Declining to apply CERCLA’s discovery rule to preempt a state statute of limitations, the U.S. Court of Appeals for the Fourth Circuit upheld a district court decision to dismiss untimely state tort claims stemming from dewatering operations at a Virginia coal mine. See Blankenship v. Consolidation Coal Co., No. 15-02480 (4th Cir. Mar. 9, 2017).
The case arose from a dewatering operation that began in 1994, when Defendant coal mine operators received regulatory approval to pump water from their mine into an exhausted mine underneath Plaintiffs’ nearby property. Nearly 20 years later, Plaintiffs sued, alleging that the dewatering operation damaged their property interests in the exhausted mine and unjustly enriched Defendants by storing the water without paying Plaintiffs. Plaintiffs only asserted Virginia common law claims, seeking damages for trespass and unjust enrichment.
Typically, the state statute of limitations applies to state law claims, but the Comprehensive Environmental Response, Compensation, and Liability Act, or CERCLA, creates an exception to state statutes of limitation where there is a CERCLA cause of action available. In such cases, the state statute of limitations does not begin to run until the plaintiff knew or reasonably should have known that the contaminant caused or contributed to the property damages. See 42 U.S.C. §§ 9658(a)(1), 9658(b)(4)(A).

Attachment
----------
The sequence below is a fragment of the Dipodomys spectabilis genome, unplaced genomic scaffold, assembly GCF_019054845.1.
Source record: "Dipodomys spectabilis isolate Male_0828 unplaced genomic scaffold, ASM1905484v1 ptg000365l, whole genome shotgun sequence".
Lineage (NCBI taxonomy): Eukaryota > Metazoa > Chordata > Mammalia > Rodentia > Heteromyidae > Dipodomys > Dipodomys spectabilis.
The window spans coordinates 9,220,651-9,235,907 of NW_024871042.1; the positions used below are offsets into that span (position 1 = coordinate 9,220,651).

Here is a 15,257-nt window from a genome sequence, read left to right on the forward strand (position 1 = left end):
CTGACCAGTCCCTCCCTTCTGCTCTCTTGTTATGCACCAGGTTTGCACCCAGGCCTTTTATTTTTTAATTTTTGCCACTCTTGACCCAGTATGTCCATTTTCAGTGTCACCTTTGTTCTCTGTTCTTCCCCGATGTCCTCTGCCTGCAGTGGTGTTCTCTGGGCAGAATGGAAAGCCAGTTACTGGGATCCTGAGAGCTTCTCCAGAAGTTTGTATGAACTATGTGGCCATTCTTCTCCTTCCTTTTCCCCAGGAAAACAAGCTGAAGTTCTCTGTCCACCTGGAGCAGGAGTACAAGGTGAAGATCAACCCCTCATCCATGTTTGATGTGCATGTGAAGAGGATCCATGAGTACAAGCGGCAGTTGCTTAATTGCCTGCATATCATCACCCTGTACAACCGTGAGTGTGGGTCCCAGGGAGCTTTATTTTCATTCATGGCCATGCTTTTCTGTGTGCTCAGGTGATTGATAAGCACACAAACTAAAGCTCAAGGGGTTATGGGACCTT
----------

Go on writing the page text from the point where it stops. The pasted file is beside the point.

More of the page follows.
Here, Plaintiffs’ alleged injuries occurred in 1994, well beyond Virginia’s five-year statute of limitations, so Plaintiffs argued that CERCLA’s discovery rule should toll the statute. The Fourth Circuit rejected that argument. The court noted that the CERCLA exception only applies where a CERCLA cause of action is available. The court held Plaintiffs had no CERCLA cause of action because Plaintiffs did not make any claims for recovery of clean-up costs, and the releases at issue were properly permitted. To hold otherwise, the court reasoned, would expand the stated scope of CERCLA and alter the traditional relationship between state and federal law.
Furthermore, the court explained, even if the CERCLA discovery rule were to apply, the claims were still filed too late because Plaintiffs should have been aware of the damage to their interests long ago. The court noted a number of public activities that gave Plaintiffs constructive notice of Defendants’ dewatering, including four published notices in the local newspaper, the permit application filed in the local courthouse, at least seven articles in local newspapers discussing the dewatering operation, and the open construction of an above-ground pipeline.